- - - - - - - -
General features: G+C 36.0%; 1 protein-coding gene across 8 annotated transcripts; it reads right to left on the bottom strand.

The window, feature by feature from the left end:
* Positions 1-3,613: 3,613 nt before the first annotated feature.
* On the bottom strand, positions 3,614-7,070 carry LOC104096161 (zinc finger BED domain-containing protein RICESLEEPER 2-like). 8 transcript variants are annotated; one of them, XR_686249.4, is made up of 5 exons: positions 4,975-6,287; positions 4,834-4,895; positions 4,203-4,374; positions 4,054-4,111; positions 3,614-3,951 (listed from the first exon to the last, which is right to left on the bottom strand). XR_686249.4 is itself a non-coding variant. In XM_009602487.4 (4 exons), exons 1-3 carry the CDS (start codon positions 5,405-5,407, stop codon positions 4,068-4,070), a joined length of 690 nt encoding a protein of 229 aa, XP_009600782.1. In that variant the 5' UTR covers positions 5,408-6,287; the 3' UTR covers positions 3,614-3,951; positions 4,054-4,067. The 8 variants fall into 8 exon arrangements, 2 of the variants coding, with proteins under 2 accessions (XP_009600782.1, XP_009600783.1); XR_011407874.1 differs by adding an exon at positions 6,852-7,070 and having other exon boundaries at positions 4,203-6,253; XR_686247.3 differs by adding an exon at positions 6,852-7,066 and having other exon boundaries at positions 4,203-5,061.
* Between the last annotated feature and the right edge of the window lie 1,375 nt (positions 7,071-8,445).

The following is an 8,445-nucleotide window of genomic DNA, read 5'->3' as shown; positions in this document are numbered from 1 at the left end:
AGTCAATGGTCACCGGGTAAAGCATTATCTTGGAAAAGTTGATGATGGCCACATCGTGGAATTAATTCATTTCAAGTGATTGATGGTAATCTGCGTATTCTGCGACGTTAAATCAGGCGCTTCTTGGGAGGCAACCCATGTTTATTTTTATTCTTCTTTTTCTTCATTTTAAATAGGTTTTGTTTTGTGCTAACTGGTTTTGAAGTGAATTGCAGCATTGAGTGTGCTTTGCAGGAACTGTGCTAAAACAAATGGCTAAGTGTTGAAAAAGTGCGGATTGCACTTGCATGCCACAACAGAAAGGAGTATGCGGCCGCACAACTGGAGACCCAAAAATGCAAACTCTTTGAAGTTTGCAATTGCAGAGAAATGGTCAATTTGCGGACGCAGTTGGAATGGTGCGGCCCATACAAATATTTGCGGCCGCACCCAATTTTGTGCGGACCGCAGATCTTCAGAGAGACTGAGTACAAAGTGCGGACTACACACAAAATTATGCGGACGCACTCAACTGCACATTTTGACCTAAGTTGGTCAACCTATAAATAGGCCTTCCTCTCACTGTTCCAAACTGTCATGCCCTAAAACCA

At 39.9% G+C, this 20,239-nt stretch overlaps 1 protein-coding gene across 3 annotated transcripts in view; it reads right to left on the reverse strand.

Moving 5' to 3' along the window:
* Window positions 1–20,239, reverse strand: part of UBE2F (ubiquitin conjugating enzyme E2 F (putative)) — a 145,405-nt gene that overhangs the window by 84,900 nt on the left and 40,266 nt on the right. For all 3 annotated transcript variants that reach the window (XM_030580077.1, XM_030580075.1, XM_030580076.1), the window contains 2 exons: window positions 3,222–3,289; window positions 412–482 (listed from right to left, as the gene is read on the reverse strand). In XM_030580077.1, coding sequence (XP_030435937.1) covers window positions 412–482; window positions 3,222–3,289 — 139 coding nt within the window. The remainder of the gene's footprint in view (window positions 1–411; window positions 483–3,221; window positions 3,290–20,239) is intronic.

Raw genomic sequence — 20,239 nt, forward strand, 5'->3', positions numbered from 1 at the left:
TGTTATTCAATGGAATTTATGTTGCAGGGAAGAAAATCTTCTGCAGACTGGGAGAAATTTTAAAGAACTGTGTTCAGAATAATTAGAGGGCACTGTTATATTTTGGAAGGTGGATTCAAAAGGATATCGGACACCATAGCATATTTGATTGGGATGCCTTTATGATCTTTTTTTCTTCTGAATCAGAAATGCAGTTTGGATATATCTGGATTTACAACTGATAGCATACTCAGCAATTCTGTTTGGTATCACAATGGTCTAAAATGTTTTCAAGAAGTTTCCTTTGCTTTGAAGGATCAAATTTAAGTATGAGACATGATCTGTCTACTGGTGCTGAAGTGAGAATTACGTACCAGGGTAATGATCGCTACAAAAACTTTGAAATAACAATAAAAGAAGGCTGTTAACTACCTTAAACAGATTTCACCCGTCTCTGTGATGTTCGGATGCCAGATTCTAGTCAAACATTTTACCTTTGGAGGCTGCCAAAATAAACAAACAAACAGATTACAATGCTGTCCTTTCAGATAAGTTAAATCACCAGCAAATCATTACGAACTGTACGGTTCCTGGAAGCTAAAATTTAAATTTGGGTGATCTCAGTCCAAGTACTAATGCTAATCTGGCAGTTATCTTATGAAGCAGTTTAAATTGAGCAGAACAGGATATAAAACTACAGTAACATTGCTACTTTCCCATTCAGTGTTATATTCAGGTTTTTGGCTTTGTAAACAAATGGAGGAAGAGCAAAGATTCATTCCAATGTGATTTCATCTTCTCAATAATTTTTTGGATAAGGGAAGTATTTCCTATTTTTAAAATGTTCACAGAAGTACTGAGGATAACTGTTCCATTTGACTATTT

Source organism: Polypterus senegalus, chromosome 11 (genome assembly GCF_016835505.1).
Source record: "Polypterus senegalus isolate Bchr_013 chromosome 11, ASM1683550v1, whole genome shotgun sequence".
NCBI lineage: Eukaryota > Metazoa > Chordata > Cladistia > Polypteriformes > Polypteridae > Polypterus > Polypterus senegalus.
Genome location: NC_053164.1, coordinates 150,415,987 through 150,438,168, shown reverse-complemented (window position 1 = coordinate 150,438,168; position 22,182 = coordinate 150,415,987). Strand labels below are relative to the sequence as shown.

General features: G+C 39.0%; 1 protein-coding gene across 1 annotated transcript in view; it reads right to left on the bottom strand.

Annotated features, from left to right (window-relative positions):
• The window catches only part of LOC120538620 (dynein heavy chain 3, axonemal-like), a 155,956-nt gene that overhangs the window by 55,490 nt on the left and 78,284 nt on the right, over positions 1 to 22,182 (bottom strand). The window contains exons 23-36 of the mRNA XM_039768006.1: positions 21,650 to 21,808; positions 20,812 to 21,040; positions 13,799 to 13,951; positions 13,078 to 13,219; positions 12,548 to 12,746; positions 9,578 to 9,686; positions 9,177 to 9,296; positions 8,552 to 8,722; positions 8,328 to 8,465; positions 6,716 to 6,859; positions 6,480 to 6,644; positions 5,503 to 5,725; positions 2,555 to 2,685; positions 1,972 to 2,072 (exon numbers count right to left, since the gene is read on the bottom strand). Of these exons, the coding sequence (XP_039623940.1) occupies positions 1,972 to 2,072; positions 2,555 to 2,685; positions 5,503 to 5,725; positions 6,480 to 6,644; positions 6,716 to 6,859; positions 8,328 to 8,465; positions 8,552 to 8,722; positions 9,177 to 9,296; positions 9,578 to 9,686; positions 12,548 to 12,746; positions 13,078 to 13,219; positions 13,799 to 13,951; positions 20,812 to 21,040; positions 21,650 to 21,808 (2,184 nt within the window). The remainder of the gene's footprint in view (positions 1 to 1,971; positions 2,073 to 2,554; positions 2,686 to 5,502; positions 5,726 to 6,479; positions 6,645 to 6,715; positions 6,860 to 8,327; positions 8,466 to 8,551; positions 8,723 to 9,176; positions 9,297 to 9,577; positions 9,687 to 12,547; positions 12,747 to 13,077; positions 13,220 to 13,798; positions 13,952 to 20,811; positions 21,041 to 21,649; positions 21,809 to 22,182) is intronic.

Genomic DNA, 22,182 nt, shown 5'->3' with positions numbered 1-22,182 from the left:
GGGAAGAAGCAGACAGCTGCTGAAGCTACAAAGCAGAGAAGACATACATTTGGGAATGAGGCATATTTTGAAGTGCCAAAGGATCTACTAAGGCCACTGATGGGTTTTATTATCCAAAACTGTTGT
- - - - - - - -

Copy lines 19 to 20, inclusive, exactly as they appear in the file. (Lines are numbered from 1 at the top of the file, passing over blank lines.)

• The window catches only part of LOC120538620 (dynein heavy chain 3, axonemal-like), a 155,956-nt gene that overhangs the window by 55,490 nt on the left and 78,284 nt on the right, over positions 1 to 22,182 (bottom strand). The window contains exons 23-36 of the mRNA XM_039768006.1: positions 21,650 to 21,808; positions 20,812 to 21,040; positions 13,799 to 13,951; positions 13,078 to 13,219; positions 12,548 to 12,746; positions 9,578 to 9,686; positions 9,177 to 9,296; positions 8,552 to 8,722; positions 8,328 to 8,465; positions 6,716 to 6,859; positions 6,480 to 6,644; positions 5,503 to 5,725; positions 2,555 to 2,685; positions 1,972 to 2,072 (exon numbers count right to left, since the gene is read on the bottom strand). Of these exons, the coding sequence (XP_039623940.1) occupies positions 1,972 to 2,072; positions 2,555 to 2,685; positions 5,503 to 5,725; positions 6,480 to 6,644; positions 6,716 to 6,859; positions 8,328 to 8,465; positions 8,552 to 8,722; positions 9,177 to 9,296; positions 9,578 to 9,686; positions 12,548 to 12,746; positions 13,078 to 13,219; positions 13,799 to 13,951; positions 20,812 to 21,040; positions 21,650 to 21,808 (2,184 nt within the window). The remainder of the gene's footprint in view (positions 1 to 1,971; positions 2,073 to 2,554; positions 2,686 to 5,502; positions 5,726 to 6,479; positions 6,645 to 6,715; positions 6,860 to 8,327; positions 8,466 to 8,551; positions 8,723 to 9,176; positions 9,297 to 9,577; positions 9,687 to 12,547; positions 12,747 to 13,077; positions 13,220 to 13,798; positions 13,952 to 20,811; positions 21,041 to 21,649; positions 21,809 to 22,182) is intronic.

Genomic DNA, 22,182 nt, shown 5'->3' with positions numbered 1-22,182 from the left: